“I strive to foster intellectual curiosity and critical thinking, and to promote attitudes of compassion, acceptance and pursuit of social change among my students. Their educational experience becomes more engaging, interactive and personally relevant when I employ collaborative learning that considers alternate perspectives, diversity in individual differences and societal implications.”
– Kelly E. Green, PhD, assistant professor
“Teaching is an amazing opportunity to share information and participate in the personal and professional development of students. In and out of the classroom, I strive to help students hone their critical thinking, master certain skills and knowledge, and gain a deeper understanding of their potential.”
– Jessica Boyette-Davis, PhD, assistant professor
Student Support Services
Along with personal attention and mentorship from your professors, you'll have access to offices and programs outside of the classroom that support your success. We encourage you to take advantage of these resources that help you thrive and excel:
- Academic counseling and advising
- Supplemental instruction and tutoring
- Career preparation and advising
- Writing Center consultation
- Health and wellness counseling
- Student disability support
Outside the Classroom
Students majoring in Psychology can explore career paths and practical application of their studies through independent or faculty-student research projects, internships and service learning opportunities. These experiences allow them to develop practical skills and test theories and principles they’ve learned about in the classroom.
Research and Field Experience Course
This required course provides valuable hands-on learning under the supervision of Psychology faculty and professionals in the field. Students can use this course to delve into areas of psychology that pique their interest.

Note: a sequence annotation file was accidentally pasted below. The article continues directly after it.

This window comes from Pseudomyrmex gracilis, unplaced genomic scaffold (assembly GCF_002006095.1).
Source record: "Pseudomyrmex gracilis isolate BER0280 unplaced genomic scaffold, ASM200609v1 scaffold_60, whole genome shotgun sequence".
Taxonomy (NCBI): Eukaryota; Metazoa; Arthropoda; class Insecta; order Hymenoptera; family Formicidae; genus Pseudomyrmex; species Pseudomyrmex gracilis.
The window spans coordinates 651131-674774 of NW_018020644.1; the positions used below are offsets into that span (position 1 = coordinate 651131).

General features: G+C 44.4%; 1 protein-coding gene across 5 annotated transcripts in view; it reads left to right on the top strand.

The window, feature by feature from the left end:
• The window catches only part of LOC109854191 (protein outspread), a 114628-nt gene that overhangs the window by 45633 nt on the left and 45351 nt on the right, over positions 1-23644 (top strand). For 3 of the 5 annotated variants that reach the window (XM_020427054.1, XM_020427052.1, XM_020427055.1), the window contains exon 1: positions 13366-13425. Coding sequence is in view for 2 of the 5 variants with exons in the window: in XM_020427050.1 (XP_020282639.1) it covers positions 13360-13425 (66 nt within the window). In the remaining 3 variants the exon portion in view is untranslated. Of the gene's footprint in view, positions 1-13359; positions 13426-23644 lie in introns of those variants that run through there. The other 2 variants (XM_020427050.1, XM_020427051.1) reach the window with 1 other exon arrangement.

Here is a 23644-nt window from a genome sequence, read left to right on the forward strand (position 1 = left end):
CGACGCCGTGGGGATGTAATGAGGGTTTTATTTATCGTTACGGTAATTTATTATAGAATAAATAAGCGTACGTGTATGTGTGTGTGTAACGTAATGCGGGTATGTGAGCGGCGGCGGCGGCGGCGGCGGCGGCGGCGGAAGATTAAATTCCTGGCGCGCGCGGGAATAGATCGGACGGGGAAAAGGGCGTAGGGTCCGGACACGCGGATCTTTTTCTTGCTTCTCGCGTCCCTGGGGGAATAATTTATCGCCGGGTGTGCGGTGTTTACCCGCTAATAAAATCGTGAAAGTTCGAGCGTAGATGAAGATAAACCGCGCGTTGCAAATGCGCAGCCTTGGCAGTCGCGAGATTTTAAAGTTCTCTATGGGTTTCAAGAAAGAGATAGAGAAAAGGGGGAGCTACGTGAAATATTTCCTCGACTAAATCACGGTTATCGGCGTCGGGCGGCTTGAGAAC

Students choose from these two options and spend 150 hours in the option they choose:
Option 1: Participate in an internship volunteering at a psychology-focused site in the community, and address theoretical issues in an applied setting.
For example: Psychology major Georgia Huston ’16 used her internship with Blue Skies Abilities, which provides therapeutic services for children and teenagers who have behavioral or cognitive challenges, to start a monthly art workshop for at-risk teens. See why her internship was doubly rewarding.
Option 2: Work directly with a faculty member on a research project to conduct an in-depth study in one of the major areas of psychology, such as developmental, personality, or cognitive psychology.
For example: Inspired by his Industrial Psychology course, Cody Antunez ’14 teamed up with Professor Alan Swinkels to research the feasibility of using the Oculus Rift and virtual reality as a safe way to train workers for dangerous occupational environments. See what their research revealed.
Austin Opens Doors to Real-World Learning
Our location in Austin offers a wealth of opportunities for students to land meaningful internships and practical experiences that enrich their education and give back to the community. Psychology majors have interned at the Texas State Capitol and with numerous state agencies, nonprofits and private businesses, including these:
Texas departments of:
- Affordable Housing
- Aging and Disability
- Assistive and Rehabilitative Services
- Criminal Justice
- Health and Human Services
- Juvenile Justice
- Public Safety
Nonprofits and other organizations:
- Austin Film Society
- Central Texas Food Bank
- Dell Children’s Medical Center
- Health Alliance for Austin Musicians
- Johnson’s Backyard Garden
- River City Youth Foundation
- Southwest Airlines
Student clubs facilitate connections to hands-on learning opportunities and create a community students can join with like-minded peers. Some student organizations include Psi Chi the international honor society in psychology, and the Psychological Society, which sponsors educational, social, and volunteer opportunities for the campus community.
About the Minor
The study of psychology enhances our understanding of how people think, feel, and behave. It provides valuable insight for every area of work and life, and aligns with any field of study. Students interested in learning more about how the human mind works and why people do what they do are encouraged to pursue a minor in psychology, which requires 18 hours of coursework
- General Psychology
- Adolescent Psychology OR Child Development
- Social Psychology
- 3 electives in psychology
Are you a current student? Contact your advisor for next steps on declaring your major or minor.